Aboul-Enein F, Kristoferitsch W. Normal pressure hydrocephalus or neuroborreliosis? Wien Med Wochenschr. 2009;159(1-2):58-61. PMID:19225737

Alaedini A, Latov N. Antibodies against OspA epitopes of Borrelia burgdorferi cross-react with neural tissue. J Neuroimmunol. 2005 Feb;159(1-2):192-5. Epub 2004 Nov 26. PMID:15652419

Angelakis E, Billeter SA, Breitschwerdt EB, Chomel BB, Raoult D. Potential for tick-borne bartonellosis. Emerg Infect Dis. 2010 Mar;16(3):385-91.

Auwaerter PG. Point: antibiotic therapy is not the answer for patients with persisting symptoms attributable to lyme disease. Clin Infect Dis. 2007 Jul 15;45(2):143-8. Epub 2007 Jun 5. PMID:17578771

Banarer M, Cost K, Rychwalski P, Bryant KA. Chronic lymphocytic meningitis in an adolescent. J Pediatr. 2005 Nov;147(5):686-90. PMID:16291364

Baneth G, Breitschwerdt EB, Hegarty BC, Pappalardo B, Ryan J. A survey of tick-borne bacteria and protozoa in naturally exposed dogs from Israel. Vet Parasitol. 1998 Jan 31;74(2-4):133-42.

Barbour AG. Laboratory aspects of Lyme borreliosis. Clin Microbiol Rev 1988 Oct;1(4):415-31.

Barie PS. Warning! Danger Will Robinson! Lyme disease clinical practice guidelines of the Infectious Diseases Society of America, activist patients, antitrust law, and prosecutorial zeal. Surg Infect (Larchmt). 2007 Apr;8(2):147-50. PMID:17437359

Batinac T, Petranovic D, Zamolo G, Petranovic D, Ruzic A. Lyme borreliosis and multiple sclerosis are associated with primary effusion lymphoma. Med Hypotheses. 2007;69(1):117-9. Epub 2007 Jan 2. PMID:17197115

Begon E. [Lyme arthritis, Lyme carditis and other presentations potentially associated to Lyme disease].[Article in French]. Med Mal Infect. 2007 Jul-Aug;37(7-8):422-34. Epub 2007 Aug 14. PMID:17698309

Benhnia MR, Wroblewski D, Akhtar MN, Patel RA, Lavezzi W, Gangloff SC, Goyert SM, Dvoráková J, Celer V. [Pharmacological aspects of Lyme borreliosis].[Article in Czech]. Ceska Slov Farm. 2004 Jul;53(4):159-64. PMID:15369225

Bhate C, Schwartz RA. Lyme disease: Part II. Management and prevention. J Am Acad Dermatol. 2011 Apr;64(4):639-53; quiz 654, 653. PMID:21414494

Biesiada G, Czapiel J, Sobczyk-Krupiarz I, Garlicki A, Mach T. Neuroborreliosis with extrapyramidal symptoms: a case report. Pol Arch Med Wewn. 2008 May;118(5):314-7. PMID:18619183

Billeter SA, Levy MG, Chomel BB, Breitschwerdt EB. Vector transmission of Bartonella species with emphasis on the potential for tick transmission. Med Vet Entomol. 2008 Mar;22(1):1-15.
Bitar I, Lally EV. Musculoskeletal manifestations of Lyme disease. Med Health R I. 2008 Jul;91(7):213-5. PMID:18705221

Blanc F. [Epidemiology of Lyme borreliosis and neuroborreliosis in France].[Article in French]. Rev Neurol (Paris). 2009 Aug-Sep;165(8-9):694-701. Epub 2009 May 17. PMID:19447458

Blanc F; GEBLY. [Neurologic and psychiatric manifestations of Lyme disease].[Article in French]. Med Mal Infect. 2007 Jul-Aug;37(7-8):435-45. Epub 2007 Mar 9. PMID:17350199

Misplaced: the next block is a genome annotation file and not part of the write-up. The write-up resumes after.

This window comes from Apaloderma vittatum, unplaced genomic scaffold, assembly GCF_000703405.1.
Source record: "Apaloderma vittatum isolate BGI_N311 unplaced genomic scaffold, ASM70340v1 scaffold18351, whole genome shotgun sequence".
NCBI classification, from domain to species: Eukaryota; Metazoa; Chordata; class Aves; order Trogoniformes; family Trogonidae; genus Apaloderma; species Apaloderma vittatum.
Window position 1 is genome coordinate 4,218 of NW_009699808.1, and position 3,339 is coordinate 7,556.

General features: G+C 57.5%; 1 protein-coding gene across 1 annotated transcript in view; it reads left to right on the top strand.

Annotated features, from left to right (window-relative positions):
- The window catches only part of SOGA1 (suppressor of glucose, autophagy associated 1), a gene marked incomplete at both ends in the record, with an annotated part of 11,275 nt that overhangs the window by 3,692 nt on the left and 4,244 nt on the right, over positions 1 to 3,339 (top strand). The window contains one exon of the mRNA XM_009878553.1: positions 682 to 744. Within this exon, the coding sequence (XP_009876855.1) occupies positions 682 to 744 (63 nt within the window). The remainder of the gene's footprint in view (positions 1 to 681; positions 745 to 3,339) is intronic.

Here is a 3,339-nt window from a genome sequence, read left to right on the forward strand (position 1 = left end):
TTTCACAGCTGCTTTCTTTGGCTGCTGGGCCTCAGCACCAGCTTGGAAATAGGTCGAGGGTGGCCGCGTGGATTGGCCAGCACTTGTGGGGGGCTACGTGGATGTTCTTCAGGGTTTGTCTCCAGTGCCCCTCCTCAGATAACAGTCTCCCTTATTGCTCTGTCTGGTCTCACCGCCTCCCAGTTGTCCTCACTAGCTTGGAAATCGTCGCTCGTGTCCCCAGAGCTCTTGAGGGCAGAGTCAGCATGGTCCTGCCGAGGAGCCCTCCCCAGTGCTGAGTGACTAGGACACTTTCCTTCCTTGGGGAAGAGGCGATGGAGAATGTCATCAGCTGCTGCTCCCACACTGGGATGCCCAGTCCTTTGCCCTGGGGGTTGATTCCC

Bransfield RC, Wulfman JS, Harvey WT, Usman AI. The association between tick-borne infections, Lyme borreliosis and autism spectrum disorders. Med Hypotheses. 2008;70(5):967-74. Epub 2007 Nov 5. PMID:17980971

Brehm M, Rellecke P, Strauer BE. [Inflammatory cardiac diseases by primary extracardial diseases].[Article in German]. Internist (Berl). 2008 Jan;49(1):27-33. PMID:17992497

Breitschwerdt EB. Feline bartonellosis and cat scratch disease. Vet Immunol Immunopathol. 2008 May 15;123(1-2):167-71. Epub 2008 Jan 19. Review.

Breitschwerdt EB, Atkins CE, Brown TT, Kordick DL, Snyder PS. Bartonella vinsonii subsp. berkhoffii and related members of the alpha subdivision of the Proteobacteria in dogs with cardiac arrhythmias, endocarditis, or myocarditis. J Clin Microbiol. 1999 Nov;37(11):3618-26.

Breitschwerdt EB, Blann KR, Stebbins ME, Muñana KR, Davidson MG, Jackson HA, Willard MD. Clinicopathological abnormalities and treatment response in 24 dogs seroreactive to Bartonella vinsonii (berkhoffii) antigens. J Am Anim Hosp Assoc. 2004 Mar-Apr;40(2):92-101.

Breitschwerdt EB, Hegarty BC, Hancock SI. Sequential evaluation of dogs naturally infected with Ehrlichia canis, Ehrlichia chaffeensis, Ehrlichia equi, Ehrlichia ewingii, or Bartonella vinsonii. J Clin Microbiol. 1998 Sep;36(9):2645-51.

Breitschwerdt EB, Hegarty BC, Maggi R, Hawkins E, Dyer P. Bartonella species as a potential cause of epistaxis in dogs. J Clin Microbiol. 2005 May;43(5):2529-33.

Breitschwerdt EB, Kordick DL. Bartonellosis. J Am Vet Med Assoc. 1995 Jun 15;206(12):1928-31. Review.

Breitschwerdt EB, Kordick DL. Bartonella infection in animals: carriership, reservoir potential, pathogenicity, and zoonotic potential for human infection. Clin Microbiol Rev. 2000 Jul;13(3):428-38. Review.

Breitschwerdt EB, Kordick DL, Malarkey DE, Keene B, Hadfield TL, Wilson K. Endocarditis in a dog due to infection with a novel Bartonella subspecies. J Clin Microbiol. 1995 Jan;33(1):154-60.

Breitschwerdt EB, Maggi RG. A confusing case of canine vector-borne disease: clinical signs and progression in a dog co-infected with Ehrlichia canis and Bartonella vinsonii ssp. berkhoffii. Parasit Vectors. 2009 Mar 26;2 Suppl 1:S3.

Breitschwerdt EB, Maggi RG. Comparative medical features of canine and human bartonellosis. Clin Microbiol Infect. 2009 Dec;15 Suppl 2:106-7. Epub 2009 Apr 30.